My first job out of college was working as a bank teller, at the Brookline Savings Bank in Brookline, Massachusetts (yes, as a matter of fact I do have a liberal arts degree). I trained under a guy named Steve, who had already been at the bank for a couple of years when I arrived.
In addition to showing me how to cash savings bonds and count money, Steve also insisted on demonstrating his, “sure fire way to meet women on the job.”
Steve’s system was simple. He kept detailed notes on his 10 or 12 favorite female customers on a scrap of paper inside his money drawer. When one of these women showed up at his window to cash a check or make a deposit, he would read her name, check his notes, and without missing a beat, make a very specific reference to something they had talked about in a previous conversation.
As you can imagine, the longer it had been since her last visit, the more flattered a woman would be regarding how much Steve had “remembered” about her.
Steve dated a number of customers while I worked there, and all in all his system worked pretty well. That is of course until the day he accidentally handed his cheat sheet through the window to one of his favorite customers, along with her money. Needless to say, she paid him little interest from that day forward (bad banking pun intended).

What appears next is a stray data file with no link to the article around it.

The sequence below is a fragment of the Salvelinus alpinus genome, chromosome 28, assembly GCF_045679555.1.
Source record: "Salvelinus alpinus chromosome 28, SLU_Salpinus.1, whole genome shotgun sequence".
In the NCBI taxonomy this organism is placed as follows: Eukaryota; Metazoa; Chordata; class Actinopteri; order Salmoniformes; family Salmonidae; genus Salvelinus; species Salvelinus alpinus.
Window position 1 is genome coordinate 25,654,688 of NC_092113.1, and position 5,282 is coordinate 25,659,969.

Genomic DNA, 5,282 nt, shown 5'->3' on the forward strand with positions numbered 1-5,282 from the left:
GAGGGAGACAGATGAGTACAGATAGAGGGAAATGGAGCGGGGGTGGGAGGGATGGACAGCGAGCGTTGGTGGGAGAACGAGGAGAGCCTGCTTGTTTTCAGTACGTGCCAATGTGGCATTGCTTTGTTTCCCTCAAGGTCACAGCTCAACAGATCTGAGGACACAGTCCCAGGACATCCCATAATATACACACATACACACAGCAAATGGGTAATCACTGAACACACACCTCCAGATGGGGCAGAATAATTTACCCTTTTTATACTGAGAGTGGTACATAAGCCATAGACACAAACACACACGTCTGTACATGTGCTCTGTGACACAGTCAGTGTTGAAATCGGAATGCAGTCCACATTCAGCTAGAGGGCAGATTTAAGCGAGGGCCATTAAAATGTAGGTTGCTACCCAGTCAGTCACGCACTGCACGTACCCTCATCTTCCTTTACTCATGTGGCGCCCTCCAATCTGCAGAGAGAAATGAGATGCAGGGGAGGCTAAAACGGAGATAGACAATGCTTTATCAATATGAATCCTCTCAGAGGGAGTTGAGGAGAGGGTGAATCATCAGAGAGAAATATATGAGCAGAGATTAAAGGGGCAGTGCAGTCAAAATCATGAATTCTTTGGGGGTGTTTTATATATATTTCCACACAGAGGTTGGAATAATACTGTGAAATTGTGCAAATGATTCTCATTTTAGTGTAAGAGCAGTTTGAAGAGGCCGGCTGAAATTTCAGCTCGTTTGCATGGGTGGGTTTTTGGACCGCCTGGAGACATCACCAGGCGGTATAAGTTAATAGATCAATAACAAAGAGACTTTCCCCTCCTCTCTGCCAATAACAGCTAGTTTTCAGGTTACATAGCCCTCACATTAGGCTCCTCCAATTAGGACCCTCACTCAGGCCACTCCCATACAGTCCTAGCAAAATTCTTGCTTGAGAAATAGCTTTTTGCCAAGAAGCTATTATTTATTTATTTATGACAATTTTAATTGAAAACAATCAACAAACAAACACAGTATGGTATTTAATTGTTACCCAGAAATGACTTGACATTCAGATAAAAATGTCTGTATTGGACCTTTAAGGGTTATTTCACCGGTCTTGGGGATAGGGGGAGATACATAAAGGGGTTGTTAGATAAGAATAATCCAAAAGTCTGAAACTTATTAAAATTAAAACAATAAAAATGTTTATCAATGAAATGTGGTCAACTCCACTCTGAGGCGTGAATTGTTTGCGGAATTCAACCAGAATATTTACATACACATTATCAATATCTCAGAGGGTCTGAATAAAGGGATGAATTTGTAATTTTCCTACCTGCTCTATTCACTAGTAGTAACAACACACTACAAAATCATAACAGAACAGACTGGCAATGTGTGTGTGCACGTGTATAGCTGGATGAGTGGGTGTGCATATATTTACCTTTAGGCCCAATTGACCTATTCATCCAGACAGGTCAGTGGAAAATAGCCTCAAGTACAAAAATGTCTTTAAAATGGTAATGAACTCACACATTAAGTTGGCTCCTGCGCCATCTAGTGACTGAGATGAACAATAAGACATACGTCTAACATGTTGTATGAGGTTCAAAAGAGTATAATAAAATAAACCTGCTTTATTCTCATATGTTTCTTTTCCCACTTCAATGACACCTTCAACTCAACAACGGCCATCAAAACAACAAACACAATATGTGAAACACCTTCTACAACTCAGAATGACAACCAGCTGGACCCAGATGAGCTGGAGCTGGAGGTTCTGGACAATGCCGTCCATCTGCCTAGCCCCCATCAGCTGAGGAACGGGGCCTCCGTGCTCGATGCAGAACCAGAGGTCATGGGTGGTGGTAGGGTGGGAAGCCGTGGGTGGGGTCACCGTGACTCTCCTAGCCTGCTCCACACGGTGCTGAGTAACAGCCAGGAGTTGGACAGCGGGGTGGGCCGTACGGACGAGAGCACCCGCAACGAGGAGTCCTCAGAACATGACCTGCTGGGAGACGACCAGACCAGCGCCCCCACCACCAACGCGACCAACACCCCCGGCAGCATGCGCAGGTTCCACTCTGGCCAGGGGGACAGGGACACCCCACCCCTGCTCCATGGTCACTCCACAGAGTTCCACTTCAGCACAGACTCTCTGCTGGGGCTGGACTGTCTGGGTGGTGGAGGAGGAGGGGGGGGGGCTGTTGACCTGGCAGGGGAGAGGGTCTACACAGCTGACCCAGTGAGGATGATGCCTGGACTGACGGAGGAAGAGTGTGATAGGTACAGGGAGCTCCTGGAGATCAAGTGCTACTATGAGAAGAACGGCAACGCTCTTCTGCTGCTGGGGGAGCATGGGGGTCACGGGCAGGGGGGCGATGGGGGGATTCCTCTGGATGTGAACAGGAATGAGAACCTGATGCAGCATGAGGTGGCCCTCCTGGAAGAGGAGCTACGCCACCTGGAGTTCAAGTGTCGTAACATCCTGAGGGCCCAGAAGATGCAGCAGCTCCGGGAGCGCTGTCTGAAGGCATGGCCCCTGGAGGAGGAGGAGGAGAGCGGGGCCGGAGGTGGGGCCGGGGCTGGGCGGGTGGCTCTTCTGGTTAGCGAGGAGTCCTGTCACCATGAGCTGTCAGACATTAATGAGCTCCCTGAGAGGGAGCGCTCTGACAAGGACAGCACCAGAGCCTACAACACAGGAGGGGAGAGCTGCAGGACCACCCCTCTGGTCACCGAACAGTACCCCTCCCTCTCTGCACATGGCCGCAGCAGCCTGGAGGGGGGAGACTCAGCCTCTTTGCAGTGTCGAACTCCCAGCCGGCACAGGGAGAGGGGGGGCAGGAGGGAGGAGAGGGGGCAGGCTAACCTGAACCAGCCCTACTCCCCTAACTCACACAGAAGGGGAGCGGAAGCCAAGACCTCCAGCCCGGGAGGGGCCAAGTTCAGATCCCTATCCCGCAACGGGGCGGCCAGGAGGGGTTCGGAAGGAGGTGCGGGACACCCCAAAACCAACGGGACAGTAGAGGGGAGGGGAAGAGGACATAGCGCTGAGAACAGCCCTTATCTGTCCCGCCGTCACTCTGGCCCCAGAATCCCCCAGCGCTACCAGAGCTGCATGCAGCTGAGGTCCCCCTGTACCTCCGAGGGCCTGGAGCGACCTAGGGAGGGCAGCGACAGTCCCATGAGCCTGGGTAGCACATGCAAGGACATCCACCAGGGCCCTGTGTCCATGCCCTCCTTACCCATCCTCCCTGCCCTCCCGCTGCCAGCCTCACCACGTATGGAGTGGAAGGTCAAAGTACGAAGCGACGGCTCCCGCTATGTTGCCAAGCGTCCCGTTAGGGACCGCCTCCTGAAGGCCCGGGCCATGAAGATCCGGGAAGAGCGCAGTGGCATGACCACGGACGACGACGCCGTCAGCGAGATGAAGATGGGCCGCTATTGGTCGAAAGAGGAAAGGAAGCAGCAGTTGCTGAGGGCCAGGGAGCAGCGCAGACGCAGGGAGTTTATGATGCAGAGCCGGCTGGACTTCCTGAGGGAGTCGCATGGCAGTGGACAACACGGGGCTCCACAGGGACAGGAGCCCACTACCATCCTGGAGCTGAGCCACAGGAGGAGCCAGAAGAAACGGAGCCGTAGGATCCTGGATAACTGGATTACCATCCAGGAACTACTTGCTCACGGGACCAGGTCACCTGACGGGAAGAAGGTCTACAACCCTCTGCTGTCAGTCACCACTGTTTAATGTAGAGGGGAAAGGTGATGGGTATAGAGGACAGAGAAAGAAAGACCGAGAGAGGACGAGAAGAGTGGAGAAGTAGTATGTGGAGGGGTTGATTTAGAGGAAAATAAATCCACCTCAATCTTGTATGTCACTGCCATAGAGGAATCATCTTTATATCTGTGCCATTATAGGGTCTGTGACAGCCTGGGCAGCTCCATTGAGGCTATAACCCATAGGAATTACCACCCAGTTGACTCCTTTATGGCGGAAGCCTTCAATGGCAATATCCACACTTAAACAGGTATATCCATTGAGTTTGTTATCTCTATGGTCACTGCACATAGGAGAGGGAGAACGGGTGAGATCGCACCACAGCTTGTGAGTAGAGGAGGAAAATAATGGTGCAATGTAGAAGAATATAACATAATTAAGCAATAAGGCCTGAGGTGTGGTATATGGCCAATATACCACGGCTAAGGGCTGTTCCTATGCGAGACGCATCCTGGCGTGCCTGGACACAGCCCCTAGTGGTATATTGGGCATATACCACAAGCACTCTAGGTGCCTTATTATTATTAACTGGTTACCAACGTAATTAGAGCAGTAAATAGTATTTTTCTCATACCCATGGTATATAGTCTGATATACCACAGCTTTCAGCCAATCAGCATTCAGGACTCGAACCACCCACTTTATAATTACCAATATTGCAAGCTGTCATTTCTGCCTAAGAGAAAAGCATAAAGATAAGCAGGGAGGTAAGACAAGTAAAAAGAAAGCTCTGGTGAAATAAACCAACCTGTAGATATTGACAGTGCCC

I’m reminded of Steve’s disingenuousness when I look at the newest trend in E-Newsletter technology: Personalization.
Most of the more established E-Newsletter vendors now allow their newsletter publisher clients to add a “Dear Jonathan” (or whatever) at the beginning of a newsletter. The idea is that each subscriber now gets a personalized issue.
Frankly, I don’t get it. Rather than making the newsletter more effective, I think it has exactly the opposite effect.
• It’s a blatant technique. I’m pretty sure you know that I send this newsletter out to more people than just yourself. If I were to put your name at the beginning therefore, you would know that it was done in an automated fashion, and it would only serve to shine a light on the fact that the newsletter is mass produced.
• It requires more data collection. When you signed up for this newsletter, the only thing I required of you was your email address. I deliberately make the bar as low as possible, since I know that until you get to know me, you may be reluctant to divulge any other information about yourself. In order to personalize the newsletter, I would have to ask for your name as well, which I’m certain would have scared some of you away at the beginning.
• It introduces one more opportunity for error. When you personalize your newsletter in the way we’ve been talking about, you increase the likelihood of making an error. Newsletter publishing is complicated enough, and I don’t like to add difficulty to the process unless there’s a clear payoff.
Bottom Line: You’ll get a lot more relationship building mileage out of speaking in a personal tone in your newsletter than you will by faking a relationship through automation.
Well (name), I can see we’re almost out of space here. Until next time, I’d like to wish you and all your neighbors in (city, state) a wonderful weekend.